The French secret to ageing gracefully

Posted on September 25, 2015 by Eleanor McKenzie
Eiffel tower, France at sunset

It is definitely not a secret that the world thinks that French women dress better than the females of any other nationality, and that when it comes to looking chic, and managing to remain slim while consuming a full fat French diet, we could all learn from them. What has become known as the French Paradox exists because as one doctor put it: “(French women) want to be beautiful, in love and take care of themselves to look good.”

Now, not only do French women possess the secret of how to stay slim as they get older, they also know how to age better than other women, according to Rebecca Plantier, founder of Fit To Inspire, which is an online source of fitness advice for women of all ages. She is also one of the authors of Lessons from France: Eating, Fitness, Family, which is the inspiration for this blog. So, let’s see what the French secret of ageing well entails.

Healthy habits from an early age

The first thing that we learn is that ageing well is something we should have been planning since our teens, or earlier. French women know that ageing well comes from living well. They learn healthy habits from an early age that they use throughout their lives, especially when it comes to eating and exercise. Well, we non-French people may not have learnt these lifestyle disciplines at kindergarten, but it’s never too late to start.

Keep on moving!

French people move a lot. They like to walk, hike, swim or cycle for example, as an integral part of their lives. Exercise isn’t something they set time aside for, it’s just something they have done since childhood and they keep it up into later life. It is noticeable in Mediterranean countries that people of all ages take an evening stroll before dinner. It’s a part of social life, but it keeps everyone moving and it is charming to see adult grandchildren arm in arm with ageing grandparents, making sure that they get out of the house and stay active together.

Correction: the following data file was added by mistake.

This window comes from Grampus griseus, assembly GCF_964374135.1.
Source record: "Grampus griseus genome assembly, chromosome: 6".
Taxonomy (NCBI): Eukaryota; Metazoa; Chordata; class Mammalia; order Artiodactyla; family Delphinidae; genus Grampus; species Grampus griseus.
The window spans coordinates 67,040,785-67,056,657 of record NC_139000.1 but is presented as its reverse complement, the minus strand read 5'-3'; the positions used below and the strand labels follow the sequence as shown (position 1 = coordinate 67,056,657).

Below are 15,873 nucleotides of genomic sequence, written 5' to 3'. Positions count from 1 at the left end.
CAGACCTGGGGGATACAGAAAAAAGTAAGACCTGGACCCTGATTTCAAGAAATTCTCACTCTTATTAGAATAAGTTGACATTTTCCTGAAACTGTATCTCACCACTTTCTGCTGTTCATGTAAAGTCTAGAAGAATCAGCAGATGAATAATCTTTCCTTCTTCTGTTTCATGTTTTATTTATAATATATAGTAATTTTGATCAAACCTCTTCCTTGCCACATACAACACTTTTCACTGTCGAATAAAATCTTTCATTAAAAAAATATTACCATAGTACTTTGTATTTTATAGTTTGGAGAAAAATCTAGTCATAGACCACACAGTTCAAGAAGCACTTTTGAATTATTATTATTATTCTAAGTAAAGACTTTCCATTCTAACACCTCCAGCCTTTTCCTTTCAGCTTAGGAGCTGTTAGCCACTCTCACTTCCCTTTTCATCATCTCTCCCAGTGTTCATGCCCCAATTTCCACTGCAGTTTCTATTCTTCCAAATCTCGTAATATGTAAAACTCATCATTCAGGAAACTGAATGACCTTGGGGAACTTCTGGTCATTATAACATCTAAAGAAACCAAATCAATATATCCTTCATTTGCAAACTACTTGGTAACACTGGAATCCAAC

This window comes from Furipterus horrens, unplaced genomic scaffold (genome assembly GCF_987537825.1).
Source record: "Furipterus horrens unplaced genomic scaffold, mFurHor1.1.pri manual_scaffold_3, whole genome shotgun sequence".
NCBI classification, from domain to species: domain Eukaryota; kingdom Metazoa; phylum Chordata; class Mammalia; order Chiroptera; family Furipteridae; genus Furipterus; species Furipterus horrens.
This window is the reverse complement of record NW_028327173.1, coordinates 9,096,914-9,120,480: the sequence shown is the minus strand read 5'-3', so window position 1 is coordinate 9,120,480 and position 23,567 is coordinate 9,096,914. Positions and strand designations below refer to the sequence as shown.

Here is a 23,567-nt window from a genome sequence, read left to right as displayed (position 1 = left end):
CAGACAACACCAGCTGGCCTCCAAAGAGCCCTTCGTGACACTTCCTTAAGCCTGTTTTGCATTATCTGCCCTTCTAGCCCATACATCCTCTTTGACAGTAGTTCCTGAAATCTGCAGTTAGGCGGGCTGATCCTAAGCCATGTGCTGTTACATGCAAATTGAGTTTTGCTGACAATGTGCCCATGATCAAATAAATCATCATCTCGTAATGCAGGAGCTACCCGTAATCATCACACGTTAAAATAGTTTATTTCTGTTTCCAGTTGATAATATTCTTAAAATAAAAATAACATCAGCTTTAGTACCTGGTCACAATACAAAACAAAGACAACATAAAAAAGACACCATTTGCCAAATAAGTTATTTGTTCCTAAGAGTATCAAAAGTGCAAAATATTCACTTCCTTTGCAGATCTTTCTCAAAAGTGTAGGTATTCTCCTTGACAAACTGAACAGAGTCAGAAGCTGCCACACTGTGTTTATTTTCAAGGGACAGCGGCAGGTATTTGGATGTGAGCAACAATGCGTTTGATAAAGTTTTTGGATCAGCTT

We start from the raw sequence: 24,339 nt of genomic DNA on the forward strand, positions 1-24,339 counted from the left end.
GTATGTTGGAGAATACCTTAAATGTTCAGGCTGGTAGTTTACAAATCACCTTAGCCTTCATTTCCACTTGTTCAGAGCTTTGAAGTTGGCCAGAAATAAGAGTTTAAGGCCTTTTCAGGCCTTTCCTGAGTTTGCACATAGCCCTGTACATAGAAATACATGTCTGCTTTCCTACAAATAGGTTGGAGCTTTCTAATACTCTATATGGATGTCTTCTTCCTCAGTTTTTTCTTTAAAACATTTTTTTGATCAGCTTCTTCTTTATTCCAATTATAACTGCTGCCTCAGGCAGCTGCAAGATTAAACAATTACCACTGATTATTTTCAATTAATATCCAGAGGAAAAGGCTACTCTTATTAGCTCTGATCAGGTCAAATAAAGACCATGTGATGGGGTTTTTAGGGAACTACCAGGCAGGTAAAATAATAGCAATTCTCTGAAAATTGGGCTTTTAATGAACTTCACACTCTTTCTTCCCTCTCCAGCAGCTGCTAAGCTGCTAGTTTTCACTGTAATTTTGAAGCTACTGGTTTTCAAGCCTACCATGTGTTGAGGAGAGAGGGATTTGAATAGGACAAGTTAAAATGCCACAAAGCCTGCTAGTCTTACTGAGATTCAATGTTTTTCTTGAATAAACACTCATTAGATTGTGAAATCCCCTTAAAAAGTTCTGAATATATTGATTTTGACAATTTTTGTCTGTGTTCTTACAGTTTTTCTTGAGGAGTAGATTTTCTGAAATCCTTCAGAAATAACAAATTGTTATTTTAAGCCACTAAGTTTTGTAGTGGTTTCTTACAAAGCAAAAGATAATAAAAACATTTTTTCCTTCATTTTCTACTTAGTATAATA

A family tug of war on a beach

Family fun

Family gatherings that include every generation are very important in French families. Younger people invite older people to parties and the idea that older people wouldn’t want to enjoy the fun doesn’t occur to French people.

Food and pleasure

The French expect to eat tasty, fresh food every day. Fast food? Non, merci! They love good food, but they don’t over-indulge, even if they do at times have multi-course meals. On these occasions, they don’t pile food on a plate; they take small portions. They don’t deny themselves, and food is just one of life’s pleasures. Elegant lingerie, a beautiful scarf, a dramatic lipstick are also the kinds of pleasures that a French woman expects to have throughout her life. They will eat a small quantity of quality chocolate and not feel guilty; the belief in pleasure and the lack of guilt about enjoyment is a vital part of the French mindset that enables them to grow old gracefully.


French women of all ages tend to accept their appearance with confidence. Any perceived physical defects are accepted and then camouflaged with artful dressing and makeup, plus lifelong attention to skincare. Plus, they never consider “letting themselves go”; a French woman is never too old for makeup, dressing stylishly and salon treatments, nor do they think that weight gain is a part of growing old that has to simply be accepted.

Age appropriate sexiness

It’s almost impossible to talk about French women without mentioning sex, and their view of sex is an important key to ageing well. There is no age limit on looking sexy, or on flirting. Study their older film stars, such as Catherine Deneuve and Juliette Binoche and you’ll see how they do sexy in an age-appropriate way.


To sum it up; French people practise moderation and that’s why they age well. They never say “No” to something that gives them pleasure, even if it is full fat cheese, but they only have a small quantity of it. They also don’t snack between meals, and even their exercise is done in moderation. And that’s the secret; it’s pretty easy to follow, although I wish I’d learnt how to say “Non” to “Shall we just have one more?” in my youth!

by Eleanor McKenzie

Eleanor McKenzie is a Northern Irish writer with a passion for art, literature, and red wine. She's worked at advertising agency JWT, edited a journal for a European social policy think tank and tried to teach teenagers the difference between "there" and "their". Being 50+ has not significantly changed Eleanor's life, although she finds it a handy excuse when she wants to avoid anything too energetic.